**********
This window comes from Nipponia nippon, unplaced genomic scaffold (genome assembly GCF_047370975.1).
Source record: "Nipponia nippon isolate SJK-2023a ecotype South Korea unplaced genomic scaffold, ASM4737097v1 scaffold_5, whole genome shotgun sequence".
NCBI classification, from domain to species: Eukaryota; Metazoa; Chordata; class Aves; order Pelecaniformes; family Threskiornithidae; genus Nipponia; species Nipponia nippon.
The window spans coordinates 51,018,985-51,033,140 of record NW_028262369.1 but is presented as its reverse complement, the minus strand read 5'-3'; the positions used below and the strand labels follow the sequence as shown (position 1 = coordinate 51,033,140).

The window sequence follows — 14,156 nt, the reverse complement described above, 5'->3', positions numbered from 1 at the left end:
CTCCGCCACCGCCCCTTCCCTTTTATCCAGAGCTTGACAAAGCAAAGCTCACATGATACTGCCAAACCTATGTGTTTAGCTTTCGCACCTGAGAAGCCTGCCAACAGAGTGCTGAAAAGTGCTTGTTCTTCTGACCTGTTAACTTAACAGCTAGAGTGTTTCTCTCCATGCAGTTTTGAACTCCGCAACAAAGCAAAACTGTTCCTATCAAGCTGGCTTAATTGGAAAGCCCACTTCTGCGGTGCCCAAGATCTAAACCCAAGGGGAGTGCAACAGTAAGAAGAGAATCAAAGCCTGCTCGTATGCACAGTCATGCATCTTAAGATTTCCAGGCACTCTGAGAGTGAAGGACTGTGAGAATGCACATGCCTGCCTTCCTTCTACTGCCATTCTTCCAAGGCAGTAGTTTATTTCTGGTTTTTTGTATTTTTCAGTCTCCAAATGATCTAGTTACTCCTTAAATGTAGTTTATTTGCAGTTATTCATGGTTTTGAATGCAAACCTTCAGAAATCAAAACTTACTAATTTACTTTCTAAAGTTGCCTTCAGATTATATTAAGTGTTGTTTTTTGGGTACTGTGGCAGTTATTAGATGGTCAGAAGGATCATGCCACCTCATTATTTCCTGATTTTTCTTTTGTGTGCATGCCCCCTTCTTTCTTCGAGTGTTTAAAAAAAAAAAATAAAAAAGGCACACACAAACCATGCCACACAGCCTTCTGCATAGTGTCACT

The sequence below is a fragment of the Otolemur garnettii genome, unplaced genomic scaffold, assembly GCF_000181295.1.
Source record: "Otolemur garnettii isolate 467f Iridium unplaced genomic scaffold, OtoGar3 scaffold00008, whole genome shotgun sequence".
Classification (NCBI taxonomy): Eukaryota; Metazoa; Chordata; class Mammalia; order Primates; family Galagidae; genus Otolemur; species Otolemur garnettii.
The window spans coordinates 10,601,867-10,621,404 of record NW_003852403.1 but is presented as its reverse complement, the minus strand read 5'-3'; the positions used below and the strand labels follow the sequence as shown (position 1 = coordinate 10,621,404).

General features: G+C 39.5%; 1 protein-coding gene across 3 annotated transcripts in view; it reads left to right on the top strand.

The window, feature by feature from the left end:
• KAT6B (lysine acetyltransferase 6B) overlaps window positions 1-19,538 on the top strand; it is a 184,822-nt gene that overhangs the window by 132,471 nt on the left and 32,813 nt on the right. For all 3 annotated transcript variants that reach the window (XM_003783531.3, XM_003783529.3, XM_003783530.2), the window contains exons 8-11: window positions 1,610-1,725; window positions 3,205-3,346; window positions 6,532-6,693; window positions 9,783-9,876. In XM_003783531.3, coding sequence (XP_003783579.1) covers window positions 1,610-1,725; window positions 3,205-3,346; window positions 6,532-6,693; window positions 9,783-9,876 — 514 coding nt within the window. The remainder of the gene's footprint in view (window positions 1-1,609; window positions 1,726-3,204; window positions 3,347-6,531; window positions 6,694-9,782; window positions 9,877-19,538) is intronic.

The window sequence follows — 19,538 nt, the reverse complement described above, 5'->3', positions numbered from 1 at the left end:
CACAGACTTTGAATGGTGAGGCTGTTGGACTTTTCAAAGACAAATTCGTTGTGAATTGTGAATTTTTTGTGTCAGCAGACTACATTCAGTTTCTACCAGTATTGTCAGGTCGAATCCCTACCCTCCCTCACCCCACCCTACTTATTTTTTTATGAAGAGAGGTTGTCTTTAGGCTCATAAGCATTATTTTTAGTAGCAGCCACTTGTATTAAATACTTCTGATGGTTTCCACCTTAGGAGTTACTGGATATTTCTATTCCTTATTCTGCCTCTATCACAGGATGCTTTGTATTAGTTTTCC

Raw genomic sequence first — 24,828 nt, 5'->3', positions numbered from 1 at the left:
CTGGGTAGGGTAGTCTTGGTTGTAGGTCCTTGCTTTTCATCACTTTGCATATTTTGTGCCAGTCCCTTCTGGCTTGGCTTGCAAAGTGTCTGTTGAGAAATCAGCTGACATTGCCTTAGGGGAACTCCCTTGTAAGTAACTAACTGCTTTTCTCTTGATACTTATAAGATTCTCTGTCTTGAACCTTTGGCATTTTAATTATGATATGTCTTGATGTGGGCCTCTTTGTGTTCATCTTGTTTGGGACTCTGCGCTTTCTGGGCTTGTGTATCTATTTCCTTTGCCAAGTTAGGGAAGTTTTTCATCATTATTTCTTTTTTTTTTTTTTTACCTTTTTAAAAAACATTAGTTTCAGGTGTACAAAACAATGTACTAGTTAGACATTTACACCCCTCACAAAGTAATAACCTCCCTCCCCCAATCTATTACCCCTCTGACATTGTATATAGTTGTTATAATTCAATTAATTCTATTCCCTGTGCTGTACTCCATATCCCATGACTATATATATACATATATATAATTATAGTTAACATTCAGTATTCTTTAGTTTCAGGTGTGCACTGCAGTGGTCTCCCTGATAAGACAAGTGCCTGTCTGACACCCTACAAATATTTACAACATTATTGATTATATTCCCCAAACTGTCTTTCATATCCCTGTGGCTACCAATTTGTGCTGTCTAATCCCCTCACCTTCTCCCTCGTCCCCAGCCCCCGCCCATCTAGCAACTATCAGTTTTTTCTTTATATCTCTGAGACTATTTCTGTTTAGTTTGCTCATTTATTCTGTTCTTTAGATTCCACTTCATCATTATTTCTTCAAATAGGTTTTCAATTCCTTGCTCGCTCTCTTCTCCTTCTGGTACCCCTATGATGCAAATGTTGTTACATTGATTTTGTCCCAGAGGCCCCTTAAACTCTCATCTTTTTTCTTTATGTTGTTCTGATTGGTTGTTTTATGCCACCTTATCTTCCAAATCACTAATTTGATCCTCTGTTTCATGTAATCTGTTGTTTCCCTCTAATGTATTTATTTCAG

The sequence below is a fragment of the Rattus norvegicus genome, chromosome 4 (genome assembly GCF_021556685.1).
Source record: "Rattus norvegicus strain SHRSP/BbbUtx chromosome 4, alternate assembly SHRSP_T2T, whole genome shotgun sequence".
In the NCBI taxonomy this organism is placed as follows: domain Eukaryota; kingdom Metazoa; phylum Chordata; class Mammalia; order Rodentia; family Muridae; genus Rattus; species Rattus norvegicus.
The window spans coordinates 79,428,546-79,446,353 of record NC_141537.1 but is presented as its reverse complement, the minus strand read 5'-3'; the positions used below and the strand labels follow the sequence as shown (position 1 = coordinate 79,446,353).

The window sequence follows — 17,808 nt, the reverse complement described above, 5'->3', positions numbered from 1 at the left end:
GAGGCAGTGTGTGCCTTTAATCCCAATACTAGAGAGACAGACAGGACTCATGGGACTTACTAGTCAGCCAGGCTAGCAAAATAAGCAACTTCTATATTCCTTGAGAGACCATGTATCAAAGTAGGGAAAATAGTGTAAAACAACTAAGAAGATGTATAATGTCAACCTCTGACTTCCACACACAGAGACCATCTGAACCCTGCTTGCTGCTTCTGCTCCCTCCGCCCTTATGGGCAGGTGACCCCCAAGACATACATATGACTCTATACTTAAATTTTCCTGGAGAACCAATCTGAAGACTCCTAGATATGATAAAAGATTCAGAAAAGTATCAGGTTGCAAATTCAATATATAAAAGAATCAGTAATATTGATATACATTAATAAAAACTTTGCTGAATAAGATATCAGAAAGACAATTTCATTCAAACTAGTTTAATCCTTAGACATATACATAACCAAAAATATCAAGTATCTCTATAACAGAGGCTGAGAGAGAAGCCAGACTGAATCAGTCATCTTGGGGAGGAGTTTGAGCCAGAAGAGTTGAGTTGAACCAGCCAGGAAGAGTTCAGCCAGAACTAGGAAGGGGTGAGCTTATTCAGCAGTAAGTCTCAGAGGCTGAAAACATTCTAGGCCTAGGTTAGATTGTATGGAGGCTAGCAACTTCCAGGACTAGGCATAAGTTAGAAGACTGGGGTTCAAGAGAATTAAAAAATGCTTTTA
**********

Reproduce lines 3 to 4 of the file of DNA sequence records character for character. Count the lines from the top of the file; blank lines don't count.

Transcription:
NCBI classification, from domain to species: Eukaryota; Metazoa; Chordata; class Aves; order Pelecaniformes; family Threskiornithidae; genus Nipponia; species Nipponia nippon.
The window spans coordinates 51,018,985-51,033,140 of record NW_028262369.1 but is presented as its reverse complement, the minus strand read 5'-3'; the positions used below and the strand labels follow the sequence as shown (position 1 = coordinate 51,033,140).